Statement of Robert Kiley
New York City Partnership and Chamber of Commerce
ISTEA Reauthorization
April 7, 1997

Good afternoon. I am Robert Kiley, President of the New York City Partnership and Chamber of Commerce. The Partnership and Chamber is New York City's preeminent business and civic organization, dedicated to improving New York's economy, business climate and quality of life. Our members are the CEO's of the City's major corporations, executives of medium and small companies, and the leaders of universities, civic, non- profit, and cultural organizations. I am the former chairman and CEO of the Metropolitan Transportation Authority (MTA) in New York, and the Massachusetts Bay Transportation Authority (MBTA) in Boston. I served as an AMTRAK Board member until 1996. I appreciate the opportunity to testify on behalf of the New York City's business and civic community on the reauthorization of the Intermodal Surface Transportation Efficiency Act (ISTEA).

Reauthorize ISTEA As Is

Mr. Chairman, the Partnership believes strongly that ISTEA should be reauthorized as is. We support the "ISTEA Works" principles endorsed by 17 Governors, and we endorse the approach of the Moynihan, Lautenberg, and Lieberman bill, which builds upon these principles. Moreover, we believe Congress should increase significantly ending for transportation. ISTEA has promoted important transportation policies that have benefited not only New York, but the entire nation. There is no reason to tinker with ISTEA's programs and funding formulas which are working well.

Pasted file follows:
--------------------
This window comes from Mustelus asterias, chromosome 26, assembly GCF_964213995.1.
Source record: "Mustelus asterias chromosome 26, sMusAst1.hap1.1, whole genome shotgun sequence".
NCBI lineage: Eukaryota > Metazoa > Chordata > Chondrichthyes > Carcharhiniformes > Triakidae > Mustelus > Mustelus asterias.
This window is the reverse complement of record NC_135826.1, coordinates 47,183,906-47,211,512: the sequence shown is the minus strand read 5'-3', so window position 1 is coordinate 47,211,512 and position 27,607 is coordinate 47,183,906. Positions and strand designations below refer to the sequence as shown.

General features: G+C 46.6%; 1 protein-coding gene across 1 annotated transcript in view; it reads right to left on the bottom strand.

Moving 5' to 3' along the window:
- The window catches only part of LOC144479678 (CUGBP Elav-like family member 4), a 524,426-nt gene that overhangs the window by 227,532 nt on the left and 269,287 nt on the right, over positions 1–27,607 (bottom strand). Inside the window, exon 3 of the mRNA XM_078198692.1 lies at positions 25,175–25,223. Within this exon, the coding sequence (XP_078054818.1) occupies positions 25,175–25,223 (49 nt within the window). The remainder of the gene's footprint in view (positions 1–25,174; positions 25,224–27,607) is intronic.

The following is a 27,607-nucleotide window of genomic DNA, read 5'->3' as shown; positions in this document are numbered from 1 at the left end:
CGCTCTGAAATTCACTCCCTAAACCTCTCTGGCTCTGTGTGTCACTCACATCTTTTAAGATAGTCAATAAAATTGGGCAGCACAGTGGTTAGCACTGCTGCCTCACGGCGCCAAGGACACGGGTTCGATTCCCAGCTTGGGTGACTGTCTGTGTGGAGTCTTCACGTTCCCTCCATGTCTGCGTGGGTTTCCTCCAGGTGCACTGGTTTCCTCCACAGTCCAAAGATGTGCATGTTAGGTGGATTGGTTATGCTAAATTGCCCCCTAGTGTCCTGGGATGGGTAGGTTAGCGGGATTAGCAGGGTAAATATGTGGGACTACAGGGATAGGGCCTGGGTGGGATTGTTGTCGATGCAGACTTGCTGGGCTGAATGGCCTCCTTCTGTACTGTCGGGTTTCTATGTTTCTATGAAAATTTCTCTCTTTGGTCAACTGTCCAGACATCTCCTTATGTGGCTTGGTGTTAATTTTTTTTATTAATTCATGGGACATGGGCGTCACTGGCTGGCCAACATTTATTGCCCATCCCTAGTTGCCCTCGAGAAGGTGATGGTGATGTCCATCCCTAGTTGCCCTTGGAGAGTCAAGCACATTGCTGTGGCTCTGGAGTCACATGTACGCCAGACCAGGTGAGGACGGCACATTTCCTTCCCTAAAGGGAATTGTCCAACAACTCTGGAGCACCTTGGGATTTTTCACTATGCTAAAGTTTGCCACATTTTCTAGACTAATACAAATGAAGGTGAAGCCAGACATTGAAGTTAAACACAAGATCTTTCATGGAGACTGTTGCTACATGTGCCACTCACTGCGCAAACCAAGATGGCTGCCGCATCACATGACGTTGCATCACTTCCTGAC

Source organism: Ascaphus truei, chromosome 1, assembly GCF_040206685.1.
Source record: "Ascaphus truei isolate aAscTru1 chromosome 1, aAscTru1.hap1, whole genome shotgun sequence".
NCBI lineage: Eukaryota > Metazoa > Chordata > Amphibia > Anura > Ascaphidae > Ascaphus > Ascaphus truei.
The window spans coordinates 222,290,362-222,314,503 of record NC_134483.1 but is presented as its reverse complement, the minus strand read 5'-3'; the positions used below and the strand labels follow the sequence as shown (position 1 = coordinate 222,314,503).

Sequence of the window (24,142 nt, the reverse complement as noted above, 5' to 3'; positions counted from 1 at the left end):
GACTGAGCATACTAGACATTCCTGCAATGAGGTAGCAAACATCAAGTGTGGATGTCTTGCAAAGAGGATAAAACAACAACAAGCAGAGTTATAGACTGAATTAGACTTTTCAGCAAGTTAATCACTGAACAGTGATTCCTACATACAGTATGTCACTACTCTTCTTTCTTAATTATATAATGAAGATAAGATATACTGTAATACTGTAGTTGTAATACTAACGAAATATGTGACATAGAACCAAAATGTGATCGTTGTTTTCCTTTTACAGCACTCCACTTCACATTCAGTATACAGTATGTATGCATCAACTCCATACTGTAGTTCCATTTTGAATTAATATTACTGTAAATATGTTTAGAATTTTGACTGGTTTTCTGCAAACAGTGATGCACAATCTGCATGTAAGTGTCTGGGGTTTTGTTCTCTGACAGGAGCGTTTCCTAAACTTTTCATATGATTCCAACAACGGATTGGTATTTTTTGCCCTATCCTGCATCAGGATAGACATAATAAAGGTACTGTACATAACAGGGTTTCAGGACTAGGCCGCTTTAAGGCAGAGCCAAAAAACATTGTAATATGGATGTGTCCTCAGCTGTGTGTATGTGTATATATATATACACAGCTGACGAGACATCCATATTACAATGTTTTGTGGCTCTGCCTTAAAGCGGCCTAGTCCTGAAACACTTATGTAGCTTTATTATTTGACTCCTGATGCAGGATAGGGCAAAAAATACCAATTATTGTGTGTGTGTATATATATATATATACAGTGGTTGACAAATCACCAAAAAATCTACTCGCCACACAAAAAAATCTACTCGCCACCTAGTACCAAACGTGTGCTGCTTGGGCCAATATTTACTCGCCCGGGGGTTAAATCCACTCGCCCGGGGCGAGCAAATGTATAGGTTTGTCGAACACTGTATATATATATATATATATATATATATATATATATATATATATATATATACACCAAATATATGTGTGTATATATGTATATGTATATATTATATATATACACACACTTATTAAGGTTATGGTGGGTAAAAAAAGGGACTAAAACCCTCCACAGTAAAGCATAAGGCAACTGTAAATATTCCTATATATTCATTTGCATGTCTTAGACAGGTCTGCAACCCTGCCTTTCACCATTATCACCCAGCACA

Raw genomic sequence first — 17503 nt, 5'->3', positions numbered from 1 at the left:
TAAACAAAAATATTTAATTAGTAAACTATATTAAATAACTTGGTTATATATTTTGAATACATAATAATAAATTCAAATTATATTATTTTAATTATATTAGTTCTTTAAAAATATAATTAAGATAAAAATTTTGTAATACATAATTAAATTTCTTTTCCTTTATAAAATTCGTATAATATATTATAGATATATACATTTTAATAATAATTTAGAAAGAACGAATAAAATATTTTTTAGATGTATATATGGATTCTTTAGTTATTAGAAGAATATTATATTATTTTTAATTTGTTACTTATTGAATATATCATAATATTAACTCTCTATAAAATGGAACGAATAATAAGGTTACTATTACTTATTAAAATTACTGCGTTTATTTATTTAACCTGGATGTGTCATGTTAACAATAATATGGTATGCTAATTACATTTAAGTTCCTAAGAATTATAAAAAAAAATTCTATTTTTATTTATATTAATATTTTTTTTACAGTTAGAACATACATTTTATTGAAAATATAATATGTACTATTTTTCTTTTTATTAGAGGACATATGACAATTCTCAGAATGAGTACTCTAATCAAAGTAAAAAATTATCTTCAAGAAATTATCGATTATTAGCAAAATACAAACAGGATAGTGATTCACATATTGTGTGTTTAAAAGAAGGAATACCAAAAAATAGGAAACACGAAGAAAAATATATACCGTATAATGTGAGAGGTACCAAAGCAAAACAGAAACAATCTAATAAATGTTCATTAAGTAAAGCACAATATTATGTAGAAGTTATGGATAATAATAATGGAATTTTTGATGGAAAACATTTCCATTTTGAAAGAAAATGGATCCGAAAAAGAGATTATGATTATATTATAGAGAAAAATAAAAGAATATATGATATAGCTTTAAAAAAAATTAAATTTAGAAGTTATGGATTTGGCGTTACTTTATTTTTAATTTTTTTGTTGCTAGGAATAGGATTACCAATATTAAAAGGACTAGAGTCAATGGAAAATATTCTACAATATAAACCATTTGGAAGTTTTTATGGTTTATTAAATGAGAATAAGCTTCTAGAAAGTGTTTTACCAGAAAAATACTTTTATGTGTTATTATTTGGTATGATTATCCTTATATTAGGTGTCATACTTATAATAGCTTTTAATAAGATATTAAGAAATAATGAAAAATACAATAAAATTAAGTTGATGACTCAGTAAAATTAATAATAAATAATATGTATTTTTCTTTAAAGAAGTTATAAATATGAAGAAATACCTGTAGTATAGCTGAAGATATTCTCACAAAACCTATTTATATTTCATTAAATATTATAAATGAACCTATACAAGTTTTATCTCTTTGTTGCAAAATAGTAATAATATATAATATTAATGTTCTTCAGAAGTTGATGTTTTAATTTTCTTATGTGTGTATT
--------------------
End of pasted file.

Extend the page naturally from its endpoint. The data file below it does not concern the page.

Maintain Strong Federal Commitment / Distribute Funds Based On Need

The Partnership opposes proposals that would reduce or eliminate the role of the federal government in funding the nation's transportation systems. That would be a major step toward eliminating the federal government's transportation responsibilities, and it would be a major step backwards. We are also opposed to proposals that would distribute federal transportation dollars based on the amount of gas tax a state sends to Washington which would be tantamount to the same thing. Transportation systems and the economic benefits they produce do not end at a state's borders. Florida's citrus growers depend upon decent roads in New York to deliver produce quickly, safely, and profitably. ISTEA recognizes the interconnectedness of the transportation system and it divides funding responsibility among the federal, state and local governments as is appropriate. These are important principles which should be strengthened, not abolished or weakened.